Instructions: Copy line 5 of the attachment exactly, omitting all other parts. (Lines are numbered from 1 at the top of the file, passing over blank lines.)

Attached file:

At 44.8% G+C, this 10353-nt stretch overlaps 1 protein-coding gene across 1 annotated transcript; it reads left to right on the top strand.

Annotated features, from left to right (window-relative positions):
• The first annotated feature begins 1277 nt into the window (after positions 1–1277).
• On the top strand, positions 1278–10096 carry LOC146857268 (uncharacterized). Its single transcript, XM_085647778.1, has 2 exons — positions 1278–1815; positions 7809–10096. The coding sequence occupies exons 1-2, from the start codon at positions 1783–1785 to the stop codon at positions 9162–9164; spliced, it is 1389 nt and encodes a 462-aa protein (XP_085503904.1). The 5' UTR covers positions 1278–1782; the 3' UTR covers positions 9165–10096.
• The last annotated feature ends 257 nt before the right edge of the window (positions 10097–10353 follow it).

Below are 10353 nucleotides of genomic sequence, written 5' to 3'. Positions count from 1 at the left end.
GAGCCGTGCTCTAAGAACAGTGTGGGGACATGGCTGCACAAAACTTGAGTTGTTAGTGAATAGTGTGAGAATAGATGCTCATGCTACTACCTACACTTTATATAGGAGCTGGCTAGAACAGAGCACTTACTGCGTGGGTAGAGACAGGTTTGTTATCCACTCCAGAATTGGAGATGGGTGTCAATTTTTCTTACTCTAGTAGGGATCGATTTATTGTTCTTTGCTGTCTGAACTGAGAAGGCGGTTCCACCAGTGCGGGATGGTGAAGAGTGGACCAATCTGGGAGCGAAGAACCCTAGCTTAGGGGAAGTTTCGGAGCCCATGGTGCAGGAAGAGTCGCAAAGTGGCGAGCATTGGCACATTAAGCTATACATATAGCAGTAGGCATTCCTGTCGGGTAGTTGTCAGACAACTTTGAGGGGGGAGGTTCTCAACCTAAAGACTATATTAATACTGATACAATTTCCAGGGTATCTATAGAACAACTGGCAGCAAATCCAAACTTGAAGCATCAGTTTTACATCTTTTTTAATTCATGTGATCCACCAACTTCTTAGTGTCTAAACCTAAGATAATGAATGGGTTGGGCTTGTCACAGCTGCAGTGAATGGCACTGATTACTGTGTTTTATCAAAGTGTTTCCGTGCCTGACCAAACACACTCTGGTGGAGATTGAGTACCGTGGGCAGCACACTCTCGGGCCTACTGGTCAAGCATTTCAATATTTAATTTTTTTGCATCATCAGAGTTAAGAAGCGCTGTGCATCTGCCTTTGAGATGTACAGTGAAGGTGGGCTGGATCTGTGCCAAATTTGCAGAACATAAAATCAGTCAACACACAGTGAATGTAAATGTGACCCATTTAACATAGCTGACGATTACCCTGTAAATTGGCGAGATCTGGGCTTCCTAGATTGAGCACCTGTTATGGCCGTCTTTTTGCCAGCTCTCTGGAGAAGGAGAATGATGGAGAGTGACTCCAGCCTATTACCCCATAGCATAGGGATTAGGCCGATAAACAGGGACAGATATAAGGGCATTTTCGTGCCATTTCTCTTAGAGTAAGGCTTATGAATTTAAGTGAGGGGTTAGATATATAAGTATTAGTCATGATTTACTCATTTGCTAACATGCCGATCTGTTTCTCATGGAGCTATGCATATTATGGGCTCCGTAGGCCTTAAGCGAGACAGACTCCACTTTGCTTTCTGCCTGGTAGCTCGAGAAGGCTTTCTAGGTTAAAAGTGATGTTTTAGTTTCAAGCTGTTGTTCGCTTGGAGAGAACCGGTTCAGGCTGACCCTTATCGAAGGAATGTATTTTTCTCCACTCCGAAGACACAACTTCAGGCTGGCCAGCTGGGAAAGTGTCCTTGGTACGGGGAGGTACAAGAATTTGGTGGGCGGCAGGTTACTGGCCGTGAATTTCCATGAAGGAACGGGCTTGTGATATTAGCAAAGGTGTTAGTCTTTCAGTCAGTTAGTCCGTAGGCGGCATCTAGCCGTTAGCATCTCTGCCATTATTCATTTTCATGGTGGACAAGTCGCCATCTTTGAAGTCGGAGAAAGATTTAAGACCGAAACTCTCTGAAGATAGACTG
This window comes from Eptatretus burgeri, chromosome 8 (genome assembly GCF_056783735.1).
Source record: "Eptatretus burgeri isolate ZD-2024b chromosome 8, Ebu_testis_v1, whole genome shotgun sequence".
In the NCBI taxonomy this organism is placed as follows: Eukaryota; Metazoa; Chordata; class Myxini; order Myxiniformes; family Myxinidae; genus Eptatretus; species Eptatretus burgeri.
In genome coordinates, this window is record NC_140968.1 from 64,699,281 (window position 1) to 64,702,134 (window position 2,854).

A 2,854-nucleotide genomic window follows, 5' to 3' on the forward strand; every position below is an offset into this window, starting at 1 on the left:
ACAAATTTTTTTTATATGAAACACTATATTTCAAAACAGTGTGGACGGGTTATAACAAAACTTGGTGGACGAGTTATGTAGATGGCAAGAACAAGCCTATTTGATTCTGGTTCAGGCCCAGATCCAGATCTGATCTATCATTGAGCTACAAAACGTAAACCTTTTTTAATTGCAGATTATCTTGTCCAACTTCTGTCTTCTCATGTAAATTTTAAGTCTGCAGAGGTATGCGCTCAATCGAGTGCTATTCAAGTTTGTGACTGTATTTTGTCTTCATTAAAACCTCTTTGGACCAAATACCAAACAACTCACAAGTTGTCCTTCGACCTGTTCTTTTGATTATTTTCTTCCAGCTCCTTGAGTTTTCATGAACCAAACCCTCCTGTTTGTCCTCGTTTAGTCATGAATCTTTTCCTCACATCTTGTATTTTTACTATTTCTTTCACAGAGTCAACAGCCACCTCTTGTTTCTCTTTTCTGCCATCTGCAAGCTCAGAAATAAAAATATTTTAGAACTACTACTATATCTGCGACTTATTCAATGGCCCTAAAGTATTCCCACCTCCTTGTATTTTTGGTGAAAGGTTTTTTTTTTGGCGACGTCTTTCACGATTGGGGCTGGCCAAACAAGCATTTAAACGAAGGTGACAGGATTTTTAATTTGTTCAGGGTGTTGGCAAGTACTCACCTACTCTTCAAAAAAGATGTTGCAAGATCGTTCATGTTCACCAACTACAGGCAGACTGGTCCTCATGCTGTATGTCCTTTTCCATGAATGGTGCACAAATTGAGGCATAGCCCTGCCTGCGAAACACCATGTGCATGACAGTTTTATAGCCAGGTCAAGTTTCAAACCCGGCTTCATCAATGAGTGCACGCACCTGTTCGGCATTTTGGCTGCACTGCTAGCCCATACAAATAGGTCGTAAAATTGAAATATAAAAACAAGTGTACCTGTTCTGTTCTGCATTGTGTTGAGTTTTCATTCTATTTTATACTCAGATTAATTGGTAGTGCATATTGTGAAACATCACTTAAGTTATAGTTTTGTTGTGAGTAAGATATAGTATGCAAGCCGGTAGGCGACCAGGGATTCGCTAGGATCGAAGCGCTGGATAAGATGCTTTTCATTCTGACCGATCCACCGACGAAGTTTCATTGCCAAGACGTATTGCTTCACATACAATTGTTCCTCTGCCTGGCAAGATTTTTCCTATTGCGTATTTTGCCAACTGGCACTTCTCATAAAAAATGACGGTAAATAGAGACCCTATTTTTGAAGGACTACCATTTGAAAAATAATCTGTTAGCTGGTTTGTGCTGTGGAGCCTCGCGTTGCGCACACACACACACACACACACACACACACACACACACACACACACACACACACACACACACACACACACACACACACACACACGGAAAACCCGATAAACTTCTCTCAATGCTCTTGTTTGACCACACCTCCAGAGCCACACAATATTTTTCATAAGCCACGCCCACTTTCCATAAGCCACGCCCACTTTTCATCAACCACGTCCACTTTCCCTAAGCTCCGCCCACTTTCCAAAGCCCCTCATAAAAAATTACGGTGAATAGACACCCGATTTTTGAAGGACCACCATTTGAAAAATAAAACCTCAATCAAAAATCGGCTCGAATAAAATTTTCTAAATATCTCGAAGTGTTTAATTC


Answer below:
• The last annotated feature ends 257 nt before the right edge of the window (positions 10097–10353 follow it).